“SandboxEscaper has made several contributions to this month’s Patch Tuesday,” Liska said. “This is great news for Microsoft and the security community at large.” Continue reading →


2
Apr 20

‘War Dialing’ Tool Exposes Zoom’s Password Problems

As the Coronavirus pandemic continues to force people to work from home, countless companies are now holding daily meetings using videoconferencing services from Zoom. But without the protection of a password, there’s a decent chance your next Zoom meeting could be “Zoom bombed” — attended or disrupted by someone who doesn’t belong. And according to data gathered by a new automated Zoom meeting discovery tool dubbed “zWarDial,” a crazy number of meetings at major corporations are not being protected by a password.

zWarDial, an automated tool for finding non-password protected Zoom meetings. According to its makers, zWarDial can find on average 110 meetings per hour, and has a success rate of around 14 percent.

Each Zoom conference call is assigned a Meeting ID that consists of 9 to 11 digits. Naturally, hackers have figured out they can simply guess or automate the guessing of random IDs within that space of digits.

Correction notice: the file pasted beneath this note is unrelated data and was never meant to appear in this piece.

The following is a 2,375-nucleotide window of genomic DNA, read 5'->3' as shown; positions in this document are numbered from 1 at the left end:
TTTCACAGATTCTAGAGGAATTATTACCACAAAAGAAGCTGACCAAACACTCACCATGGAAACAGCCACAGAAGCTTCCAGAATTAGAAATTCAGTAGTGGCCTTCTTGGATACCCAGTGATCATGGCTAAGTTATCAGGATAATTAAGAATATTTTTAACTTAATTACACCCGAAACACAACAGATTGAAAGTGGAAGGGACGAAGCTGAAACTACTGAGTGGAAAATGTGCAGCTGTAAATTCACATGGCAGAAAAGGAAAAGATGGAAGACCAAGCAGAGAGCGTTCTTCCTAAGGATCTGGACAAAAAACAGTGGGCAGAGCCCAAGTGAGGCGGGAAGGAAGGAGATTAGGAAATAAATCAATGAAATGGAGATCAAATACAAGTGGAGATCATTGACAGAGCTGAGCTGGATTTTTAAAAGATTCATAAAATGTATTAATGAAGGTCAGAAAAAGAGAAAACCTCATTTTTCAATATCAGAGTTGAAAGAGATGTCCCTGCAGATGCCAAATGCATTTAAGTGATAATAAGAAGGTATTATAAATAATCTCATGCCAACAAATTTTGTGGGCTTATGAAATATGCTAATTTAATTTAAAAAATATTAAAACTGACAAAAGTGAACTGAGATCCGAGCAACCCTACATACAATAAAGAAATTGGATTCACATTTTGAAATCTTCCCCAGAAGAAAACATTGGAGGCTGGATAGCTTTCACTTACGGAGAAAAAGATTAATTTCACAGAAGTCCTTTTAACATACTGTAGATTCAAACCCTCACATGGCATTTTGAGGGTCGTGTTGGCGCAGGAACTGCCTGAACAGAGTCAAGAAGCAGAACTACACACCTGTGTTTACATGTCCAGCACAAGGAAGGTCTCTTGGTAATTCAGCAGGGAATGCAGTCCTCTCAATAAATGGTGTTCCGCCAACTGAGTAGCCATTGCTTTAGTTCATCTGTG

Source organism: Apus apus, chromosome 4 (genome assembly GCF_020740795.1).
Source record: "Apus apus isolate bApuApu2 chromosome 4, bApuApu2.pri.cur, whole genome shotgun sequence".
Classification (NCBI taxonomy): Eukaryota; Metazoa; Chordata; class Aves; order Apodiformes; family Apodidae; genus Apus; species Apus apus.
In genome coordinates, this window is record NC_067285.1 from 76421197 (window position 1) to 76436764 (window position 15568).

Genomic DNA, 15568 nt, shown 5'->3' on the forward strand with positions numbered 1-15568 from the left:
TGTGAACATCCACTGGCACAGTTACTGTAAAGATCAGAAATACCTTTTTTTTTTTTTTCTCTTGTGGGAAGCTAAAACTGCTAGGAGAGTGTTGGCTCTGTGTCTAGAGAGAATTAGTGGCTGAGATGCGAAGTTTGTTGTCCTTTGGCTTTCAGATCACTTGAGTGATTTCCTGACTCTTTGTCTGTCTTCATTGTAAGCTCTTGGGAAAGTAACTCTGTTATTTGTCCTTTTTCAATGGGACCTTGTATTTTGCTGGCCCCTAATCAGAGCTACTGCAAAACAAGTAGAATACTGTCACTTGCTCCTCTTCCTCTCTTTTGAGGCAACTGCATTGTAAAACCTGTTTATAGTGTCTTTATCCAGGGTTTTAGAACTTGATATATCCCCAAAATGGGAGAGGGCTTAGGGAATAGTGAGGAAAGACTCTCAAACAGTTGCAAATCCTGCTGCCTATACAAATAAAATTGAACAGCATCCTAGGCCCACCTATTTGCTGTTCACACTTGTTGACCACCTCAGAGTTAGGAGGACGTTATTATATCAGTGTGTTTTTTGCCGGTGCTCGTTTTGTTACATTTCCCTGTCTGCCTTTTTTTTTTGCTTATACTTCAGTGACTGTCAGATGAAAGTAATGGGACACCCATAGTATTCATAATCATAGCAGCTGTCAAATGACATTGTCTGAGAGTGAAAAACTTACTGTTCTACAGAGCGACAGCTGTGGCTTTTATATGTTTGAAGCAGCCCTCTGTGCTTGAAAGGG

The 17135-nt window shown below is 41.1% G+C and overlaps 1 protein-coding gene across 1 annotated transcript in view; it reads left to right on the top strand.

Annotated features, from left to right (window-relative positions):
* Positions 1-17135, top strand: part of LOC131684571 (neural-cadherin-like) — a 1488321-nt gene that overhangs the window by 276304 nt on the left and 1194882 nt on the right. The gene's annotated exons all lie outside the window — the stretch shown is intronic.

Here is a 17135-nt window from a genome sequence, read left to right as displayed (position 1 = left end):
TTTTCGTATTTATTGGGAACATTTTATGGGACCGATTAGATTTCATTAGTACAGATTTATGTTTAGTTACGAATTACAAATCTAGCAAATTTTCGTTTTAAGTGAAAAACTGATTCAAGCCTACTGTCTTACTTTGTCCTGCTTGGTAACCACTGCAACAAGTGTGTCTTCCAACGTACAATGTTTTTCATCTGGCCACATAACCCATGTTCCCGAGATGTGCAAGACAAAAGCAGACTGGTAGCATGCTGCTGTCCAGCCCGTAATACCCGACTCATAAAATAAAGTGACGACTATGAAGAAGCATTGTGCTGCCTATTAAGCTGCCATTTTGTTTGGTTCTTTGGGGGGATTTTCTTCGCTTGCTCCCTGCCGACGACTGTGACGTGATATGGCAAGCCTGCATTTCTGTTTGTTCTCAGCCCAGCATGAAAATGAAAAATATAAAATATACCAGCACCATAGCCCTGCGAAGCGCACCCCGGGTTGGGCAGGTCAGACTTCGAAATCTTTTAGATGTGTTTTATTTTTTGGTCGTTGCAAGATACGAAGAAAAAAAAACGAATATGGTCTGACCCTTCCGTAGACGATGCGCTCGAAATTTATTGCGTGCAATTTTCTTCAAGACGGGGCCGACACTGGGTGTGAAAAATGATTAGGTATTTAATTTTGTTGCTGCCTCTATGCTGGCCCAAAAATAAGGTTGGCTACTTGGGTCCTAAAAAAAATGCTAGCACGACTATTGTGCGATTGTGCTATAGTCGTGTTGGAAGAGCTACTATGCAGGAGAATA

Security experts at Check Point Research did exactly that last summer, and found they were able to predict approximately four percent of randomly generated Meeting IDs. The Check Point researchers said enabling passwords on each meeting was the only thing that prevented them from randomly finding a meeting.

Zoom responded by saying it was enabling passwords by default in all future scheduled meetings. Zoom also said it would block repeated attempts to scan for meeting IDs, and that it would no longer automatically indicate if a meeting ID was valid or invalid.

Nevertheless, the incidence of Zoombombing has skyrocketed over the past few weeks, even prompting an alert by the FBI on how to secure meetings against eavesdroppers and mischief-makers. This suggests that many Zoom users have disabled passwords by default and/or that Zoom’s new security feature simply isn’t working as intended for all users.

New data and acknowledgments by Zoom itself suggest the latter may be more likely.

Earlier this week, KrebsOnSecurity heard from Trent Lo, a security professional and co-founder of SecKC, Kansas City’s longest-running monthly security meetup. Lo and fellow SecKC members recently created zWarDial, which borrows part of its name from the old phone-based war dialing programs that called random or sequential numbers in a given telephone number prefix to search for computer modems.

Lo said zWarDial evades Zoom’s attempts to block automated meeting scans by routing the searches through multiple proxies in Tor, a free and open-source software that lets users browse the Web anonymously.